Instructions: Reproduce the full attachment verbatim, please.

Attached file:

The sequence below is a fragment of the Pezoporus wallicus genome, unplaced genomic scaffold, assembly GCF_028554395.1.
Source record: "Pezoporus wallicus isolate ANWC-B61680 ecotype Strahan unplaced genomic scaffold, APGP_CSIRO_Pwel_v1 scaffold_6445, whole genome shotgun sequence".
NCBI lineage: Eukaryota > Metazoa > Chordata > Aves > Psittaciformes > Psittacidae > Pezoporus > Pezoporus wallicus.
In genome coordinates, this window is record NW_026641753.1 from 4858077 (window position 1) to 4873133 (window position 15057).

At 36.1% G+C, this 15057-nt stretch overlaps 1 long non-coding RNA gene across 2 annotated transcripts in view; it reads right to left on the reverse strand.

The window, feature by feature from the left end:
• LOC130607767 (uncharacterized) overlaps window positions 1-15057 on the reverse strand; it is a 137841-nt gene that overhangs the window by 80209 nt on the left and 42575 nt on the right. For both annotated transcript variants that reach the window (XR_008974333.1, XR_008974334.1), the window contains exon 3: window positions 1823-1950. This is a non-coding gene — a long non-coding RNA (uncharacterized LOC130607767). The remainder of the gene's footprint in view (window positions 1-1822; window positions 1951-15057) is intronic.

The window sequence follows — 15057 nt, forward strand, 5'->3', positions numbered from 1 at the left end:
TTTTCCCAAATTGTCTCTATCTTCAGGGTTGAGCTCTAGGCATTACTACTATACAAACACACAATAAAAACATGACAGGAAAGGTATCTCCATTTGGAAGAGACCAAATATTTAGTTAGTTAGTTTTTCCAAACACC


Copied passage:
The sequence below is a fragment of the Pezoporus wallicus genome, unplaced genomic scaffold, assembly GCF_028554395.1.
Source record: "Pezoporus wallicus isolate ANWC-B61680 ecotype Strahan unplaced genomic scaffold, APGP_CSIRO_Pwel_v1 scaffold_6445, whole genome shotgun sequence".
NCBI lineage: Eukaryota > Metazoa > Chordata > Aves > Psittaciformes > Psittacidae > Pezoporus > Pezoporus wallicus.
In genome coordinates, this window is record NW_026641753.1 from 4858077 (window position 1) to 4873133 (window position 15057).

At 36.1% G+C, this 15057-nt stretch overlaps 1 long non-coding RNA gene across 2 annotated transcripts in view; it reads right to left on the reverse strand.

The window, feature by feature from the left end:
• LOC130607767 (uncharacterized) overlaps window positions 1-15057 on the reverse strand; it is a 137841-nt gene that overhangs the window by 80209 nt on the left and 42575 nt on the right. For both annotated transcript variants that reach the window (XR_008974333.1, XR_008974334.1), the window contains exon 3: window positions 1823-1950. This is a non-coding gene — a long non-coding RNA (uncharacterized LOC130607767). The remainder of the gene's footprint in view (window positions 1-1822; window positions 1951-15057) is intronic.

The window sequence follows — 15057 nt, forward strand, 5'->3', positions numbered from 1 at the left end:
TTTTCCCAAATTGTCTCTATCTTCAGGGTTGAGCTCTAGGCATTACTACTATACAAACACACAATAAAAACATGACAGGAAAGGTATCTCCATTTGGAAGAGACCAAATATTTAGTTAGTTAGTTTTTCCAAACACC